Meantime, Rep. Steve King (R-IA) lobbed catcalls at Rep. Heath Shuler (D-NC) when he voted for Pelosi in his first term in 2007.

Barring anything extraordinary, Boehner is expected to secure all Republican votes and win the Speakership. But no one anticipates Pelosi to run the table for the Democrats this time. Especially among moderate and conservative Democrats.

Shuler challenged Pelosi in November for her new post as Minority Leader. Shuler lost. But the former Washington Redskins quarterback plans to call an audible and vote for himself today over Pelosi. Rep. Dan Boren (D-OK) says he will vote for Shuler. Rep. Jason Altmire (D-PA) wouldn't say who he supports. But Altmire told FOX it wouldn't be Pelosi.

House sources speculate there could be as many as 20 defections from Pelosi during this vote. Expect a few votes for incoming House Minority Whip Steny Hoyer (D-MD), and Rep. John Dingell (D-MI), the longest-serving member in House history.

Once the votes are tallied, House Sergeant-at-Arms Bill Livingood will announce the new Speaker (presumably Boehner) and escort him to the dais. At that point, Pelosi will present Boehner to the House and hand him the gavel.

In his role as Dean of the House, Dingell then administers the oath to Boehner. After that Boehner swears-in all members, en masse.

You know that picture or video you always see on the news of your Congressman or woman, placing their hand on the Bible and raising their right hand as they stand next to the House Speaker? That's all fake. It's engineered just for the cameras. In fact, as soon as Boehner becomes Speaker, his first official duty is to hustle over to the Rayburn Room across from the House chamber to orchestrate the staged swearing-ins.

So far 186 Republicans and 75 Democrats have signed up for this bit of political theatre. It's kind of like waiting in line at the mall to have your picture taken with Santa Claus. The lawmakers and their families will wait in a hall and then cycle through for the photo op.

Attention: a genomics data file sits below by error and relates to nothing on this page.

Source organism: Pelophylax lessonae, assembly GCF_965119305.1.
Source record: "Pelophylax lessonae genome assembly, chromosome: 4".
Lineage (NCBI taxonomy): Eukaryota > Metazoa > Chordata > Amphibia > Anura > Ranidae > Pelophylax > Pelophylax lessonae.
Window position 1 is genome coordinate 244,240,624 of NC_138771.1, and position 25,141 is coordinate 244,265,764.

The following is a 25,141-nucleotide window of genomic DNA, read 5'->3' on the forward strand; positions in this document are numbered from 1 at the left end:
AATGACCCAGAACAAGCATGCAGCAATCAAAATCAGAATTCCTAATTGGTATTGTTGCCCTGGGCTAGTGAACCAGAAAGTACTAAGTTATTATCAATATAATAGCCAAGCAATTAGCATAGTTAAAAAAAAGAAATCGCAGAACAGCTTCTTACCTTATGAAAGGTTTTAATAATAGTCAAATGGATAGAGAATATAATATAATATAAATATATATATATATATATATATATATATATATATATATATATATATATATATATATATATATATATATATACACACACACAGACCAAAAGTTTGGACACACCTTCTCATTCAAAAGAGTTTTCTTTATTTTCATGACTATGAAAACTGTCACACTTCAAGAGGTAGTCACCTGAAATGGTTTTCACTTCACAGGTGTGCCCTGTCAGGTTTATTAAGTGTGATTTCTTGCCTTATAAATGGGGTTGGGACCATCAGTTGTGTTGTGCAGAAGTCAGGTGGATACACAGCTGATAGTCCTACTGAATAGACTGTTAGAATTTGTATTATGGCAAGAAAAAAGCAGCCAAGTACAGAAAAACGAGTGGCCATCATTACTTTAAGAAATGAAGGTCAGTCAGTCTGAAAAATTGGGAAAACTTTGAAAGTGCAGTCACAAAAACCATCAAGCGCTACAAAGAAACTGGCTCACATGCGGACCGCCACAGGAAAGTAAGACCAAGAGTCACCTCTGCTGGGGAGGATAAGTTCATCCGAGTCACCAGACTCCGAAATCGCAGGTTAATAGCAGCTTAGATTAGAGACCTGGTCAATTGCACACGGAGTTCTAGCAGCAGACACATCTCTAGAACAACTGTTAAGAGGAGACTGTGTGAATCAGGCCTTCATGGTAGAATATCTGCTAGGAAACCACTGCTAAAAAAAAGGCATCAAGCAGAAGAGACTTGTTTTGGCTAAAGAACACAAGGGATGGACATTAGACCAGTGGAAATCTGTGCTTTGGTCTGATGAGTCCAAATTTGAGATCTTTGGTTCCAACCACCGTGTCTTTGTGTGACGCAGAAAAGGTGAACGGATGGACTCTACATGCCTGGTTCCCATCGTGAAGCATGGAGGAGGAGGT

One distinguishing characteristic of the mock swearing-in is the diversity of Bibles that lawmakers bring for the picture. Many select family Bibles or ones belonging to their home church. But in 2007, Rep. Keith Ellison (D-MN) didn't bring a Bible. Instead, Ellison brought something else: the Alcoran of Mohammed, better known as the Koran.

That year, Ellison became the first Muslim to join the House. And his decision to pose with the Koran set off former-Rep. Virgil Goode (R-VA).

In a newsletter, Goode wrote that he did "not subscribe to using the Koran in any way." Goode added that "the Muslim Representative from Minnesota was elected by the voters of that district and if American citizens don't wake up and adopt the Virgil Goode position on immigration, there will likely be many more Muslims elected to office demanding the use of the Koran."

For his swearing-in photo, Ellison secured a Koran that belonged to the Library of Congress. It was once in the private book collection of Thomas Jefferson.

A bit of irony: at the time, Goode represented Jefferson's home of Monticello and the University of Virginia, founded by Jefferson.

Opening day in Congress is reminiscent of opening day in baseball or football. The atmosphere is festive. Kids run everywhere. Many Congressional offices conduct open houses and serve snacks for guests. Each offers a local flair, indicative of the district the lawmaker represents.

Such will be the case with John Boehner.

During her time as Speaker, Nancy Pelosi often spoke about her love for the San Francisco Giants and served San Francisco-based Ghirardelli chocolate at events.

Nothing against Ghirardelli, but its stock on Capitol Hill is on the decline. And you can tell who's the new Speaker just by the bill of fare. A fete for Boehner supporters features the three food groups of the Greater Cincinnati diet: Montgomery Inn ribs, Skyline Chili and Graeter's ice cream.